Choices are more than change

Originally posted at

I am continuing on with the Maladaptive schema and the things that my counselor taught me to counter act each one.  There isn’t one of them that I can’t change when I understand that I have choices.  I need to learn more and work hard but not impossible.
10.  ENTITLEMENT / GRANDIOSITY  –      The belief that one is superior to other people; entitled to special rights and privileges; or not bound by the rules of reciprocity that guide normal social interaction.This is the one that I needed to take a reality check.  Very disappointed when my reality check bounced.  I am teaching myself to look again at my plans and opinions.  I am not entitled to good health, I am not entitled to my mother’s love, I am not entitled to many things that I thought I could have.  My counselor spent more than one session bringing my head out of the clouds of “what I wish I could be” and planted them solidly in this is your reality.  Embrace it.  Change it.  But you are not entitled to some of the things I thought I was.  I work hard at making my goals more realistic without loosing my dreams of a better tomorrow.  I think this was the hardest and the easiest to master.  Hardest because I didn’t want to let go of the illusion that my mother should love me in a healthy way.  The easiest was once I accepted I was able to shuffle priorities very quickly.  If I start to feel too grand I remember the Dr. Banks tape.  He shared the story of a man that stood in the mental health ward very grand with one hand inside his robe.  He asked the man who he was.   “I, sir, am Napoleon.”
“Who told you were Napoleon?”
“God told me.”
From another bunk he heard, “I did not.”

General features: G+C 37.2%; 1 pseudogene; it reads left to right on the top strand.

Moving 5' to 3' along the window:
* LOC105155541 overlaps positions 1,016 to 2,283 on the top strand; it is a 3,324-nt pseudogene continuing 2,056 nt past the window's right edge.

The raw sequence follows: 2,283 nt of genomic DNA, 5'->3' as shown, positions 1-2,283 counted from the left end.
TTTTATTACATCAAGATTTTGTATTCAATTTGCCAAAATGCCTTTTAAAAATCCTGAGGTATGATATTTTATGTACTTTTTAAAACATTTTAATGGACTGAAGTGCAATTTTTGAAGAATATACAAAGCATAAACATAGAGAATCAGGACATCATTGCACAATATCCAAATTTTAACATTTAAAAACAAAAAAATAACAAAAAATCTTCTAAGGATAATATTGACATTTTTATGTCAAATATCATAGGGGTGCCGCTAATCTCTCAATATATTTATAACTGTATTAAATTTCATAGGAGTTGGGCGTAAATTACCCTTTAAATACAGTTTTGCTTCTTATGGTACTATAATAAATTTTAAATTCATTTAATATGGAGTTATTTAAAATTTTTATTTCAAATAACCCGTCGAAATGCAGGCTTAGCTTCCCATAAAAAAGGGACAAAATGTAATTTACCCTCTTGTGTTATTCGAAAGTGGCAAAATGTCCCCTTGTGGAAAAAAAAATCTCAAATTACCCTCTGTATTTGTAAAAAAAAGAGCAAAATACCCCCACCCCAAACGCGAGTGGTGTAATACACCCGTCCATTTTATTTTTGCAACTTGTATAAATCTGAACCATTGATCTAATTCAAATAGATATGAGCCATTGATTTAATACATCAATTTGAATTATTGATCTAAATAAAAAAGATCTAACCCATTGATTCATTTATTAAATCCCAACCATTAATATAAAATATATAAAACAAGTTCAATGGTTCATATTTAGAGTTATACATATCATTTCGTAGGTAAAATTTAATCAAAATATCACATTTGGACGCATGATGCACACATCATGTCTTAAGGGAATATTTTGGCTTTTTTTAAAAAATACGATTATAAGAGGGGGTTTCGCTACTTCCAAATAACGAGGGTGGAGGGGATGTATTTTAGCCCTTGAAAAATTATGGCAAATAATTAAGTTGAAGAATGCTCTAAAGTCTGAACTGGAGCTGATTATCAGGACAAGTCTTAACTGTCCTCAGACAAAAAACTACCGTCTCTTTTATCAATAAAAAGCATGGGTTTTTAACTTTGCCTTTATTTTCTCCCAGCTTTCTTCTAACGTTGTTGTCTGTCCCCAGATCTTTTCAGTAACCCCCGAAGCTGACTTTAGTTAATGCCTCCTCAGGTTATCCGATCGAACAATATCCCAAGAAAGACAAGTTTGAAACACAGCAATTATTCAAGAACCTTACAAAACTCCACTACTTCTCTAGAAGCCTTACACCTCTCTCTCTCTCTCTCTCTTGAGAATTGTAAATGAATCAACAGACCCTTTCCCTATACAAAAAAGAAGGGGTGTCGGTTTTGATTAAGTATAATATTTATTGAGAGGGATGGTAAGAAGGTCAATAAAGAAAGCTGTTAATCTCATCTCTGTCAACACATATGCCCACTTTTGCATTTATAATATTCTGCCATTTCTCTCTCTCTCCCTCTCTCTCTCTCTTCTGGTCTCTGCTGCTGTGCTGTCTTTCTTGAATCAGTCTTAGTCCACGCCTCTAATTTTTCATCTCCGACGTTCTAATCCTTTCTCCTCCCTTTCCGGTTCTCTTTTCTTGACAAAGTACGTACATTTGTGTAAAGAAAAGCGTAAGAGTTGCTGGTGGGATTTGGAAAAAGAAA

There is always someone that thinks they are grander than I am.  I also believe this is where humility steps in and helps out us mere mortals.  I like the quote my daughter in law has at her house.  Humility is not about thinking less of yourself, it is about thinking of yourself less. 11. INSUFFICIENT SELF-CONTROL / SELF-DISCIPLINE –     Pervasive difficulty or refusal to exercise sufficient self-control and frustration tolerance to achieve one’s personal goals, or to restrain the excessive expression of one’s emotions and impulses.  In its milder form,  patient presents with an exaggerated emphasis on discomfort-avoidance:  avoiding pain, conflict, confrontation, responsibility, or overexertion—at the expense of personal fulfillment, commitment,  or integrity.

I felt I had no control of my actions.  I was steeped in ‘have-to’, should, ‘they-make-me.’  I had to first accept that I did have control of my life before I could learn the self-discipline in other areas of my life.  I believe karate is one of the many things that are teaching my self-discipline.  I grew up with so much discipline I didn’t know how to do it for myself.  I believe this is one of the important rolls of a parent is to move from giving orders to giving suggestions to cheering on my children.  I felt they needed to learn these steps a bit at a time.  I am also learning from Team Froglogic to embrace the suck.
As I accepted responsibility of my life I learned that the only was to stop feeling out of control is to take control of things myself.  I also learned that avoidance at all cost would cost me everything.  Embracing integrity goes a long way to sorting out the self-control and the self-discipline.

12.  SUBJUGATION  –    Excessive surrendering of control to others because one feels coerced – – usually to avoid anger, retaliation, or abandonment.
This is what made number 11 so difficult.  I didn’t think I had control in my life.  I surrendered all my control to someone else.  Taking back my power and learning my rights and responsibilities as a human being went a long ways toward changing this.  When I took back my power, I stopped feeling a need to let others control me.  The left off one of the steps of subjugation to avoid physical beatings, sometimes the implied threat of a beating.  Once I understood my power, I started looking at the people in my life that were putting me in my place and decided I was going to stay put.  It was a process.  My counselor guided me as I stumbled through my taking back my power and decisions I was making.  It didn’t happen all at once and every so often I have to check in with myself that I am not giving up too much power again.  I learned that even with my employment I have a certain amount of control and that I function better if I feel I have choices.  In case I haven’t mentioned before, I love choices.

Prisoner of my own mind.

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